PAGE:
Lori Knapp Industries: 50 years of changing lives through love

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Bette, Lori, and Don Knapp Jr. circa 2011-2012. (Photo by Lori Knapp Industries)

By Melissa R. Collum  


For many people in the Prairie du Chien area they know the name Lori Knapp. What they may not know is that for the past 50 years, the Knapp family and Lori Knapp Industries (LKI) have been changing the lives of people with intellectual and developmental disabilities throughout the state of Wis. and beyond. 

LKI was founded by Don and Bette Knapp in 1972  to create an opportunity to bring their daughter, Lori, home from a state run institution. “Don Sr. and I, we had this little girl that needed more help than all the love we could give her. So we found this very good place in Madison [Central Colony]that could help and work with her,” recalls Bette Knapp.  “We wanted to bring her home after she had all the training that she could have with them. We needed to find people who could help her do the things that she liked to do. To give her a place to come back to.” 

Lori, who had lived in Central Colony for eight years, was 13 years old when she returned to the Prairie du Chien community. The Knapp family worked with the state of Wis., the ARC (Association of Retarded Citizens), and Central Colony to create a new kind of family home for Lori and other residents. The first group home of its kind, the ‘Lori Knapp Home’ had eight children as residents, two of which are still living in LKI home settings.  

The ‘Lori Knapp Home’ was overwhelmingly successful and gained nationwide attention for the group home model and the success they were achieving with its residents. “Bringing them all out [of the institutions], we thought they should have a dad, a grandpa, a mom, a family,” states Bette. “That is their privilege and right to live in a home.” The ‘Lori Knapp Home’ was studied for both the model of home care but also for the way in which children in the home developed and thrived in the setting.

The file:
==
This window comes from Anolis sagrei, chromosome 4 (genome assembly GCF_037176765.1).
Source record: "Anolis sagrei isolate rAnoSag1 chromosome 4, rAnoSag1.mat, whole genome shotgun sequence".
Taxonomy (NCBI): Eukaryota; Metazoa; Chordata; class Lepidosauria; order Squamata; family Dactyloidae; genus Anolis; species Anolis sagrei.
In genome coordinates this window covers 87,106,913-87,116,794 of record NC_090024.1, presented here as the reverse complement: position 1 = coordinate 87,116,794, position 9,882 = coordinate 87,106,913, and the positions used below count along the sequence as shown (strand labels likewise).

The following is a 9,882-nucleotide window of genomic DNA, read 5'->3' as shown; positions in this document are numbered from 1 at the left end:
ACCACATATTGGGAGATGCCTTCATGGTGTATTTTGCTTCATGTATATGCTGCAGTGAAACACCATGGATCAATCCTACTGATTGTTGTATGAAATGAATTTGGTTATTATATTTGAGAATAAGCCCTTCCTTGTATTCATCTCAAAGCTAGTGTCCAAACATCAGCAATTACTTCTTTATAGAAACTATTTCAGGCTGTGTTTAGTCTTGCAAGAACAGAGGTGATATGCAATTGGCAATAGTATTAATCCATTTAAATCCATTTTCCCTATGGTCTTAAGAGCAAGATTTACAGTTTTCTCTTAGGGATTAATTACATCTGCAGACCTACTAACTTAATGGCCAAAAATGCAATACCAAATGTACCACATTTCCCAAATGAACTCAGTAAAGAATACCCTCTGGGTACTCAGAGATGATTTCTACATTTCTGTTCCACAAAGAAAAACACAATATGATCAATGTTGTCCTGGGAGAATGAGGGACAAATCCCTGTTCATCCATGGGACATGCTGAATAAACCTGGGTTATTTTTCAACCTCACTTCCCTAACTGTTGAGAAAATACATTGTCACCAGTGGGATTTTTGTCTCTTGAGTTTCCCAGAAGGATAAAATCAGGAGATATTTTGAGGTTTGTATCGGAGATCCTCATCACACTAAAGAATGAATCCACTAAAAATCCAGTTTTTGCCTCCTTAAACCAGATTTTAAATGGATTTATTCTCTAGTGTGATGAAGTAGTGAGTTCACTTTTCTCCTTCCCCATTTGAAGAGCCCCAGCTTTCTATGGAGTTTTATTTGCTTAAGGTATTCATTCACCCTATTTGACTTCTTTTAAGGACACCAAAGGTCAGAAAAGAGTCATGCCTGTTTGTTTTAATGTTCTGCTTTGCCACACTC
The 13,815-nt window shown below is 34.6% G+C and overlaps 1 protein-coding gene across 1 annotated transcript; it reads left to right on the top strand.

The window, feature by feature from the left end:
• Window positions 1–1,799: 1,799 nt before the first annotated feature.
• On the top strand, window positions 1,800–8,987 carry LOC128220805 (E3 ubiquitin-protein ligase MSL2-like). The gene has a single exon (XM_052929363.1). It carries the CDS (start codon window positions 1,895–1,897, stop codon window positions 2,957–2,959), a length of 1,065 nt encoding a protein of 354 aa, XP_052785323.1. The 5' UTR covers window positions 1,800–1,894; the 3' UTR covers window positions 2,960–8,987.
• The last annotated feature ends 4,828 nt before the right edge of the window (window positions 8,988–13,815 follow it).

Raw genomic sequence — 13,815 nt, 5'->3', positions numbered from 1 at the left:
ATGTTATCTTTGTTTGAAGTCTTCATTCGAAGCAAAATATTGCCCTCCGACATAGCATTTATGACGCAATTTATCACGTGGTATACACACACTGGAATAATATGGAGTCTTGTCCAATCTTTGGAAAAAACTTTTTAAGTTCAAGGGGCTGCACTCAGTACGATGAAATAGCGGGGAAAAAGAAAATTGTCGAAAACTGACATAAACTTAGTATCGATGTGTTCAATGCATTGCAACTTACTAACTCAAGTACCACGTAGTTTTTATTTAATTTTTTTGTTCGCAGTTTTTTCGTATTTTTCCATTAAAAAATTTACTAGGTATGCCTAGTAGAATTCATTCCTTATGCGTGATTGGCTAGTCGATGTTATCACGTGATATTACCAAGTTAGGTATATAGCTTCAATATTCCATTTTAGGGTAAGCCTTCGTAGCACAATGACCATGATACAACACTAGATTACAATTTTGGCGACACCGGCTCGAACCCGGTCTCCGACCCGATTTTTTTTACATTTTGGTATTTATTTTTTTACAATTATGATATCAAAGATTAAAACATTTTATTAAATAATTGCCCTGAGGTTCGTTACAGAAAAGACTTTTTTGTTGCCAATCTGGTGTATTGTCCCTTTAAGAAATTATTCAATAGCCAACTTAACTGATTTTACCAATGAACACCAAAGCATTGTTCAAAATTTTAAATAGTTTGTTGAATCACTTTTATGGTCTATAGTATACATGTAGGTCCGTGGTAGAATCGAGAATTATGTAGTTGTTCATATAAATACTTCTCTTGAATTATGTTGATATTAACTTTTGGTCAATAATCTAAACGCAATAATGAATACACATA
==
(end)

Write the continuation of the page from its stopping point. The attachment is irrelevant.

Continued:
The next thing the Knapps had to work on was an adult group home setting because Lori would grow older and could not remain in the children’s group home. In 1973 the ‘Meadow Lane Group Home’ was in the initial planning stages and was designed to serve eight adults. “There was difficulty in starting the adult group home on Meadow Lane because the neighbors at the time sued LKI because they did not want a group home in their neighborhood,” states Don Knapp Jr.  “They thought it was a business, rather than just a home. They were not mean people, they just did not know about people with disabilities.”  

The lawsuit went all the way to the Wis. Supreme Court and LKI won. “That changed laws for people with disabilities. That they had the right to live in their communities,” states Don. In the 1980s LKI started to add the number of group homes throughout the state. Communities would contact LKI and ask for their help in building and running group home models. According to Don, “The goal was never to be big, our goal was to bring Lori home.” Through LKI, the opportunities for people with disabilities to move out of institutions and into a home setting grew.  

In the late 1970s and early 1980s Crawford Co. had a number of people still in state institutions. According to the Wis. Department of Health and Human Services in 1971 a taskforce was started to find ways to move one third of the more than 180,000 current residents in state owned facilities to a communal living setting by 1980. LKI was on the forefront of this movement having created the first group home for children in 1972, prior to the state of Wis. taking these actions.  LKI brought every person from Crawford Co. who was in an institution, back to the community, by starting a number of group homes in Crawford, and surrounding counties.